Super fund selection: accountants bridge gap between advice and guidance

There’s a clear role for accountants around making the right data available on which employers can make informed, independent decisions on MySuper default fund selection, without breaking the law.

How can accountants remain the first port of call for employers looking to choose a MySuper default fund without crossing the divide into advice land?

At a glance

  • Without an Australian Financial Services (AFS) licence, there’s a limit on the amount of advice an accountant can offer on an employer’s default superannuation fund selection.
  • However, accountants can view this as an opportunity to play a role in making the right data available for informed decision-making.
  • When approached for guidance on super fund selection, the first step for accountants to take in avoiding potential conflicts of interest is to inform employers that the service they can provide is factual information only.

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Accountants’ hands are often tied when it comes to providing employers with financial product advice around choosing a MySuper default fund, especially if they do not hold an Australian Financial Services (AFS) licence. However, Richard Webb, policy adviser financial planning and superannuation at CPA Australia, argues that it’s still possible to steer them in the right direction without providing unlicensed advice.

If previous Australian Taxation Office (ATO) research is anything to go by, what employers typically seek the most guidance for when choosing a default fund is finding the necessary information on which to make meaningful performance comparisons between funds. One of the difficulties comparing funds raised in the ATO’s research was the system’s perceived complexity, an insufficient baseline for accurate comparison, and differing fee structures and investment strategies.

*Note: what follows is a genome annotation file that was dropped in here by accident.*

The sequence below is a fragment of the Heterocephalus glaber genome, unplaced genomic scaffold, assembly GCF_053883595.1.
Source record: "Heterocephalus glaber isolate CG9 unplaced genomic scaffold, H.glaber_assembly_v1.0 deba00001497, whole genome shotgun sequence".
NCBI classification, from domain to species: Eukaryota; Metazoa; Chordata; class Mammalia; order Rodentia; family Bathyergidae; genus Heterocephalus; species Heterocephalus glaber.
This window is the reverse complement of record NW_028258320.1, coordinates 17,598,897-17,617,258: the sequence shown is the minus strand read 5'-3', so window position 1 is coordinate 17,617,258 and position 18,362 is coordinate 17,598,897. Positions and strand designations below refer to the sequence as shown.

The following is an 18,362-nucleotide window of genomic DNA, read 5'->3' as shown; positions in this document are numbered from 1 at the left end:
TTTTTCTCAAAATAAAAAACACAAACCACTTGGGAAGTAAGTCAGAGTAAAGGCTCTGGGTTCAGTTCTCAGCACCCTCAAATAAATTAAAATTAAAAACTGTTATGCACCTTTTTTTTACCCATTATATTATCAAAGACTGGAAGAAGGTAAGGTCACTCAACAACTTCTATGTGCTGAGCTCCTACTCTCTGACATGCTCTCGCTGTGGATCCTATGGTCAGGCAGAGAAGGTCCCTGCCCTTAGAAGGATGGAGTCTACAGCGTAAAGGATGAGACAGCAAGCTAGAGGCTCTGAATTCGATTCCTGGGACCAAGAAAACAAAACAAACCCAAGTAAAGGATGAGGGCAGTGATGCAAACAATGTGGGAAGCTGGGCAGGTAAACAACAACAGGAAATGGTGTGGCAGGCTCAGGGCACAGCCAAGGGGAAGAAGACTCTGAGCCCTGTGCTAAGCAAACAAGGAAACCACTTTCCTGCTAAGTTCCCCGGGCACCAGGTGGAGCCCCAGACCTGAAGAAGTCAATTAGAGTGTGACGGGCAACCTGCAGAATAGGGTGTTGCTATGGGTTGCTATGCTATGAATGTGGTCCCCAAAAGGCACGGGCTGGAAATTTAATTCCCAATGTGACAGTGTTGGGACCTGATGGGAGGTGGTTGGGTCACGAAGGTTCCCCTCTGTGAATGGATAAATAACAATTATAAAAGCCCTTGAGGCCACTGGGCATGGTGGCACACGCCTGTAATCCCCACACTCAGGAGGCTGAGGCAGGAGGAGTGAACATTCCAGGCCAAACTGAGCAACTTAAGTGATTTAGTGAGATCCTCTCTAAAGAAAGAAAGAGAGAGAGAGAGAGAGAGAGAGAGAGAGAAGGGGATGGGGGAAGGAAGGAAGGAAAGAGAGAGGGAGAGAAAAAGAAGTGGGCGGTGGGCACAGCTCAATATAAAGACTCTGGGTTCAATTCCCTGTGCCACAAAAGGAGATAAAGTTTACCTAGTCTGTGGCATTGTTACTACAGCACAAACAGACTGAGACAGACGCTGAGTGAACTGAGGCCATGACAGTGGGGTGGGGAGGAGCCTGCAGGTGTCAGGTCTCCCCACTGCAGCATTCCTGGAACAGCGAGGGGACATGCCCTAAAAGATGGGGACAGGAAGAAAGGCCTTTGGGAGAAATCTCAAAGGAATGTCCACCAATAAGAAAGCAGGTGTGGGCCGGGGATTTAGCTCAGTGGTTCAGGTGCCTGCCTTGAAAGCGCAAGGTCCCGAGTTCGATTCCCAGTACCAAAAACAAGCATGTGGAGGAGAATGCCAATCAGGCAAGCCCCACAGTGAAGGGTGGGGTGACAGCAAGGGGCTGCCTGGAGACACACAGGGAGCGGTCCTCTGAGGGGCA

Since employers continue to regard accountants as their go-to trusted business adviser for this type of information, Webb suggests accountants view these requests for guidance as more opportunity than threat. He says there’s a clear role for accountants around making the right data available on which employers can make informed, independent decisions on MySuper default fund selection, without breaking the law.

However, before attempting to do that, Webb suggests accountants seek a better ruling on the demarcation between guidance and advice, especially in light of the Australian Securities and Investment Commission’s (ASIC) more flexible approach to “assisted information” being provided digitally.

“Given that it explains the differences between giving factual information, general advice and personal advice, ASIC’s Regulatory Guide 244 is a good place to start,” Webb says.

Before the selection process

To avoid any conflicts of interest, Webb suggests the first thing accountants should do when employers seek advice on MySuper default fund selection is make it clear they’re not licensed to provide any financial product advice, and that the service being provided is factual information only.

There will be occasions, says Webb, when an employer’s choice of MySuper default fund may, unbeknown to them, be made for them. As a case in point, he says accountants should help employers clarify whether the default superannuation arrangements for employees are limited to a shortlist of MySuper default funds within any industrial awards.